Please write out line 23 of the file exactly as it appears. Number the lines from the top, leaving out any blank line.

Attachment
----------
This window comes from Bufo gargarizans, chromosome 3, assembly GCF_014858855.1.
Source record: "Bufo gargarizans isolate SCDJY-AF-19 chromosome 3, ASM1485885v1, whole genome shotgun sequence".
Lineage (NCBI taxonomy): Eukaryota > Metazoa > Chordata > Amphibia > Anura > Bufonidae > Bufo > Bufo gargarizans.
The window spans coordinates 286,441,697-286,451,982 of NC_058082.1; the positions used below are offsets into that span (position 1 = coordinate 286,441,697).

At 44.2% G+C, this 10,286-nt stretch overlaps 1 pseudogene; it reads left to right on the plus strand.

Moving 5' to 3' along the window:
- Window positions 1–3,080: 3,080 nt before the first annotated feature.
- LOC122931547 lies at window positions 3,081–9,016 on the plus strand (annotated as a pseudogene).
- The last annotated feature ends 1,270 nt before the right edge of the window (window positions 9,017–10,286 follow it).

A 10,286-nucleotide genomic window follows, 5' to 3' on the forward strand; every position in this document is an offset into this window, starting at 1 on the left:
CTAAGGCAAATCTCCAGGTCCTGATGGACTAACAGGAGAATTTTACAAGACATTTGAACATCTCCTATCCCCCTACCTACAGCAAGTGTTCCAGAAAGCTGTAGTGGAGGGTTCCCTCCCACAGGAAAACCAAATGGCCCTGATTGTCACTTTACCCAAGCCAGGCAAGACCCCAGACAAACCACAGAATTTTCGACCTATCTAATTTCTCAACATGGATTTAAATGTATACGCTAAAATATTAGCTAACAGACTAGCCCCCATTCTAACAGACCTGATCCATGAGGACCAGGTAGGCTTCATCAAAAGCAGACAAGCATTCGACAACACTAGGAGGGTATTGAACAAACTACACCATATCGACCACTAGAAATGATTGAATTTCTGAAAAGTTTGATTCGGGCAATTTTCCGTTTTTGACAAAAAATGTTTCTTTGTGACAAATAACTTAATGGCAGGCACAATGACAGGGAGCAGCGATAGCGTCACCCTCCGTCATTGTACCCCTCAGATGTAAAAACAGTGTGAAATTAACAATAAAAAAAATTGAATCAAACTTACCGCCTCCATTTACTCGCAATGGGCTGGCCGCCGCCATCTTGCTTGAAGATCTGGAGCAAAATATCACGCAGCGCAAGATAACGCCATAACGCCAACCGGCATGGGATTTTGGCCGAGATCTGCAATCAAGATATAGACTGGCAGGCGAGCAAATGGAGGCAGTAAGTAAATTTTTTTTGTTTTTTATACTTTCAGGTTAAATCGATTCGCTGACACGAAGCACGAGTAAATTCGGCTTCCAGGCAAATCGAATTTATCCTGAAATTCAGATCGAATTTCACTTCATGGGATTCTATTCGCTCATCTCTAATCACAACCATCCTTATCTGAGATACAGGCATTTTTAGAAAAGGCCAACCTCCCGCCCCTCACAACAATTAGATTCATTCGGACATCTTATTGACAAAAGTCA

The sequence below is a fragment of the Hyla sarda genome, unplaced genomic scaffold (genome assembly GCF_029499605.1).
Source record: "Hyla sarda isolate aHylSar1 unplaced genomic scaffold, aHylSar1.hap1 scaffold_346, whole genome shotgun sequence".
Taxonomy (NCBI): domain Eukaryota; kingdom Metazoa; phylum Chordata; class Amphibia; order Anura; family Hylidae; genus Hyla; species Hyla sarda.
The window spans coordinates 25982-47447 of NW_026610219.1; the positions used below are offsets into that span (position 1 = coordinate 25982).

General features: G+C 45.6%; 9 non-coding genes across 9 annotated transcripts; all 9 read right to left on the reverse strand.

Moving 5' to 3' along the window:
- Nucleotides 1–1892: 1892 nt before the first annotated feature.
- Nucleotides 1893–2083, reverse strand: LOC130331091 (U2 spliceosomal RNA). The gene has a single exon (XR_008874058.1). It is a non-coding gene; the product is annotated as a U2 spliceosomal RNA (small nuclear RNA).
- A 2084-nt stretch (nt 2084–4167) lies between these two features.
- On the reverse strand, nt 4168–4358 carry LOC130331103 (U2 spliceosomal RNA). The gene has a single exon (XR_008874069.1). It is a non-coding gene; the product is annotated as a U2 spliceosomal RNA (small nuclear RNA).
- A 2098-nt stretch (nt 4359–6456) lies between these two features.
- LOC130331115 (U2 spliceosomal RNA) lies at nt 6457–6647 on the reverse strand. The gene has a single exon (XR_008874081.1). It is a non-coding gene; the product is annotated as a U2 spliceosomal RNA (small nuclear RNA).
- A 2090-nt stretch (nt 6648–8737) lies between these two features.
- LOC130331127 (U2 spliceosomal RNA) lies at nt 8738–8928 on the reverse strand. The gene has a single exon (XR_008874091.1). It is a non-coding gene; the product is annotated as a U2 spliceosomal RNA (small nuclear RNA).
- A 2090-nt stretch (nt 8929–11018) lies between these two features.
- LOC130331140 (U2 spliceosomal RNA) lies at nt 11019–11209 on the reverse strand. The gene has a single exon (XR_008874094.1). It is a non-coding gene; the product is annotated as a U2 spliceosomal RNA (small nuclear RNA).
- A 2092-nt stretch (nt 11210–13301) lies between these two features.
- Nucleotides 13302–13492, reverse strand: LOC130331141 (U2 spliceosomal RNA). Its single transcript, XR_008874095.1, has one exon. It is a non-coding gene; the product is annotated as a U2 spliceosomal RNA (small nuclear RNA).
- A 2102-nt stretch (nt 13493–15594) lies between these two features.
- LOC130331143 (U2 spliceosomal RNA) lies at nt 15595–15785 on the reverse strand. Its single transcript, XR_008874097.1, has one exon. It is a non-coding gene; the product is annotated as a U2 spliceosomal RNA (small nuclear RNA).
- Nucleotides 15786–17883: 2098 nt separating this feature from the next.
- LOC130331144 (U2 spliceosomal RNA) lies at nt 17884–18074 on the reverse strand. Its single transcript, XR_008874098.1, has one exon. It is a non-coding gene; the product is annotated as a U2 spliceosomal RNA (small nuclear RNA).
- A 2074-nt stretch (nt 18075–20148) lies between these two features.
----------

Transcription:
- LOC130331115 (U2 spliceosomal RNA) lies at nt 6457–6647 on the reverse strand. The gene has a single exon (XR_008874081.1). It is a non-coding gene; the product is annotated as a U2 spliceosomal RNA (small nuclear RNA).